“Where woundedness can be refined into beauty a wonderful transfiguration takes place.”—John O’Donohue
Life is not simple. The trail of days that forge our stories often meander through tumultuous terrains of pain, shortstopping our pace with uncertainty, burdening our steps with fear, and clouding our vision in confusion. To be human is to experience darkness. And suffering. And heartache and grief. And yes, doubt.
Throughout recorded human history, music has provided a cadence for our hearts as our soul steps out on the shaky search for God. In the middle of our deepest disbeliefs, the volley of verse and chorus gifts our spirits with an eternal language to graciously initiate conversation with God.
The men of Switchfoot have long been known for recording their spiritual journey. Willing to probe the darkness of their human struggle in an effort to uncover holy light, the internationally applauded compadres’ rich musical catalog has bestowed alternative music with some of its biggest and most inspirative hits over the last fifteen years, while also gracing Gospel music with some of the genre’s most articulate anthems in history—all in an honest effort to articulate eternal hope through the earthy strains of rock ‘n roll.
After wrestling through the darkest year of his life, Jon Foreman, Switchfoot’s thoughtful front man, suggests it is in this midnight of our need, when our pain is most poignant and our wounds most tender, that our souls are most exposed to the Light.
Now, on the milestone of their tenth recording, Where The Light Shines Through (Vanguard/Capitol CMG), Jon, his brother and bass guitarist Tim Foreman, guitarist Drew Shirley, keyboardist Jerome Fontamillas and drummer Chad Butler, play off Foreman’s dark night of the soul to dig even deeper into the trenches of humanity to uncover diamonds of grace. And peace. And love and hope. And yes, God. (watch the video of this interview HERE)
CCM Magazine: Jon, we are so glad to have you here. I want to first talk about music’s influence on you personally. Your mom and dad are musicians. Your mom plays pipe organ, right?
Jon Foreman: Yeah. She was a pipe organ major [in college], which feels like a pretty impractical major these days. [Laughs] And my dad grew up playing rock n’ roll. So we always had guitars, and there was a piano. People ask, “When did you write your first song?” I have no idea. There’s no such thing as a song when you’re two. You’re just banging around. Pots and pans, guitars and pianos—it was all the same thing. Baby rattle. [Laughs]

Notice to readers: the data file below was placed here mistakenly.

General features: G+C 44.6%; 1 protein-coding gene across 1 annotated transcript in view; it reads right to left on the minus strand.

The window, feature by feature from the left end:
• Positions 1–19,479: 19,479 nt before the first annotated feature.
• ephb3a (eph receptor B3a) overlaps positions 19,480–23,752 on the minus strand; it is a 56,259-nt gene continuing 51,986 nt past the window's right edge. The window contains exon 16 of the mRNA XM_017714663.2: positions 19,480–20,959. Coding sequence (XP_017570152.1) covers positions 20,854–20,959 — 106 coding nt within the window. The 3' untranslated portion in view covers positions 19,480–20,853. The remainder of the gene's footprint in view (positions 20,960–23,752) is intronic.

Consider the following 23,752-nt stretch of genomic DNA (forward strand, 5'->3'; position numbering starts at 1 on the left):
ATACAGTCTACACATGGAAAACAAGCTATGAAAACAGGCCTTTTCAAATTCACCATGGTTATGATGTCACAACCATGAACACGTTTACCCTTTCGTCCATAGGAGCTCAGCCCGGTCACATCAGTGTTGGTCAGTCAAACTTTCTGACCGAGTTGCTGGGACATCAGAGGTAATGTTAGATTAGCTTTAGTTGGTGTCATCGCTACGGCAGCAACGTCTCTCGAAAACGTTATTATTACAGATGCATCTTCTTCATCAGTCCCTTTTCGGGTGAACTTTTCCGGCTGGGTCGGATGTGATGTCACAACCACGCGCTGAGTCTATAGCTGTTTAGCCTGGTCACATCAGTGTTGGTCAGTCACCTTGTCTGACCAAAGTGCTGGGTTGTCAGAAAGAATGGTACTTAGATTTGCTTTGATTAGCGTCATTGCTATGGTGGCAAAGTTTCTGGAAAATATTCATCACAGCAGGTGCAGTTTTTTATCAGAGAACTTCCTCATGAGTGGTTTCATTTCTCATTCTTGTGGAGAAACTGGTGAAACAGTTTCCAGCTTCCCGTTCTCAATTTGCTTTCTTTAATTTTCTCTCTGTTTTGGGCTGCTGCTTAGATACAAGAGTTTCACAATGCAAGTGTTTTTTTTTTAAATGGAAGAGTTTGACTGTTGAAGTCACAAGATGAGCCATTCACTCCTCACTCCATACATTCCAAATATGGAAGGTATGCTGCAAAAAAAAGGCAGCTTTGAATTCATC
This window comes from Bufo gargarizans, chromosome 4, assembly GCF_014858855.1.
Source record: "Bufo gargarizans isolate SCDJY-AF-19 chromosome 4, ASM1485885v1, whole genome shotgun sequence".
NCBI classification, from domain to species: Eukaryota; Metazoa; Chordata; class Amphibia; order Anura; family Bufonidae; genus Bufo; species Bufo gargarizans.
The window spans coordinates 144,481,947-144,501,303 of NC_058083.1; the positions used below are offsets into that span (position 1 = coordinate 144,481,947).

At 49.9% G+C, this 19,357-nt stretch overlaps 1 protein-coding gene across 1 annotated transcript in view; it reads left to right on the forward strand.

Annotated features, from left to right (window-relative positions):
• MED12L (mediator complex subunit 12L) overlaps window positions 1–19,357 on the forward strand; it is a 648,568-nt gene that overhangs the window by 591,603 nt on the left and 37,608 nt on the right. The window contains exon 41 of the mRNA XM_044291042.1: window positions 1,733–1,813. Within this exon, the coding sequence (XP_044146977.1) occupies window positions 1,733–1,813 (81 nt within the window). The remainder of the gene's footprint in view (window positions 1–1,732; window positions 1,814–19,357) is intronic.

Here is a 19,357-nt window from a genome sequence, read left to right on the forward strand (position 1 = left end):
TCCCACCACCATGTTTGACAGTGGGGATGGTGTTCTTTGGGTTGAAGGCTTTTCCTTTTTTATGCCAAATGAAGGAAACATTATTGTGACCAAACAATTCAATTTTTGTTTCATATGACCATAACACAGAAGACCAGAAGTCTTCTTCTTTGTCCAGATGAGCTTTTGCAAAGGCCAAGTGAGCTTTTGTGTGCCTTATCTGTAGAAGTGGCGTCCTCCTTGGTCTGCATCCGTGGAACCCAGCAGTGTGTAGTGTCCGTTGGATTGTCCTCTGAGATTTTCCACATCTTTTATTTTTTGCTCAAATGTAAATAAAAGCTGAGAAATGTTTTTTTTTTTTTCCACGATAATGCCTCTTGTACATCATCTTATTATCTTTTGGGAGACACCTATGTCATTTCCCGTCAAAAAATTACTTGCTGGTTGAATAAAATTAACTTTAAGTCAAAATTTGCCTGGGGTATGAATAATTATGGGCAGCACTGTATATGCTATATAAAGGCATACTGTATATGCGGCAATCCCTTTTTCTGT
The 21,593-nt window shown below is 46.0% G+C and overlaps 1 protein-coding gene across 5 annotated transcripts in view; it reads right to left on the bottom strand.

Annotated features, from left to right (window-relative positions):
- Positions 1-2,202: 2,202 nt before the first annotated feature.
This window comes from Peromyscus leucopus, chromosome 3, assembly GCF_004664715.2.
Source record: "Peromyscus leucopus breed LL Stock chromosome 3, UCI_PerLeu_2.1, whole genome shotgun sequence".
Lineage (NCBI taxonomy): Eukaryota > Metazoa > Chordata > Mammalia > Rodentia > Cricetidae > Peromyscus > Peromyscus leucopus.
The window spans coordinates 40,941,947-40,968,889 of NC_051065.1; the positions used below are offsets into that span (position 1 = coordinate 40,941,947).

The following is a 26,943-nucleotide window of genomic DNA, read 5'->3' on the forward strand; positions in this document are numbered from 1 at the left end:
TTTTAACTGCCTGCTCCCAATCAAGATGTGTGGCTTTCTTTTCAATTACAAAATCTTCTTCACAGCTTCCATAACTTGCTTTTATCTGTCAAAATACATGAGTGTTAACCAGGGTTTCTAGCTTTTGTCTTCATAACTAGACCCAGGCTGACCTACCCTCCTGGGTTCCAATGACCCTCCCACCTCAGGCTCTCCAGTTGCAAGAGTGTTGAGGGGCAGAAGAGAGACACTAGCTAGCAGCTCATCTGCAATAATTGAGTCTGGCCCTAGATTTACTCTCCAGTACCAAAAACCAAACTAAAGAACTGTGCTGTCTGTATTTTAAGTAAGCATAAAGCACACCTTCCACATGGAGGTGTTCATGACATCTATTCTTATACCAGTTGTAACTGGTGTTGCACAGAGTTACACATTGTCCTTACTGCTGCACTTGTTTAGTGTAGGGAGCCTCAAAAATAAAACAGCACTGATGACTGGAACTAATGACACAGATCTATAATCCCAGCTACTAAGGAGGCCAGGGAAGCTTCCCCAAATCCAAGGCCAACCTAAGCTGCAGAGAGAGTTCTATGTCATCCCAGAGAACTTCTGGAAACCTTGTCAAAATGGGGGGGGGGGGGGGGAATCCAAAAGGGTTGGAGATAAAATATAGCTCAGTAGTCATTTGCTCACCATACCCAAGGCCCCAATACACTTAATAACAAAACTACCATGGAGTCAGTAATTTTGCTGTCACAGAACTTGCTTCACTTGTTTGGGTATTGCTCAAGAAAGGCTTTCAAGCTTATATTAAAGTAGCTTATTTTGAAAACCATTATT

CCM: So many of us grew up with music influencing our emotions and relationships. Music seems to capture this universal language.
JF: I’ve always thought of music as the scaffolding for the soul. It allows you to get to places you’d never get to otherwise.
As a band, we’ve come to the conclusion that we sing these songs night after night because we believe hope deserves an anthem. We want these songs to open the windows and doors of the soul, to see a horizon bigger than just a mirror. So many times our society is self-obsessed, and we get locked in with devices and comparison to other humans when there’s a much larger story happening. Music helps unlock that.
CCM: In an interview we did last year, you said, “Music often tells the truth quicker than words.” How have you guys used music to supersede what words can accomplish? (watch the video of this interview HERE)
JF: I love the Judeo-Christian story of creation, of this deity speaking the universe into existence. I wonder if it was sung. I feel like anytime we enunciate words, when they’re not written down, it’s a singing of sorts. You could say, “No, I’m just talking,” but the pitch is changing, the cadence. There’s timing. There’s a rhythm. I think music precedes speech as far as our language is concerned. And then you have Christ who, other than the time when He’s writing in the dirt with a stick, we don’t have any written words from Him. Just spoken words.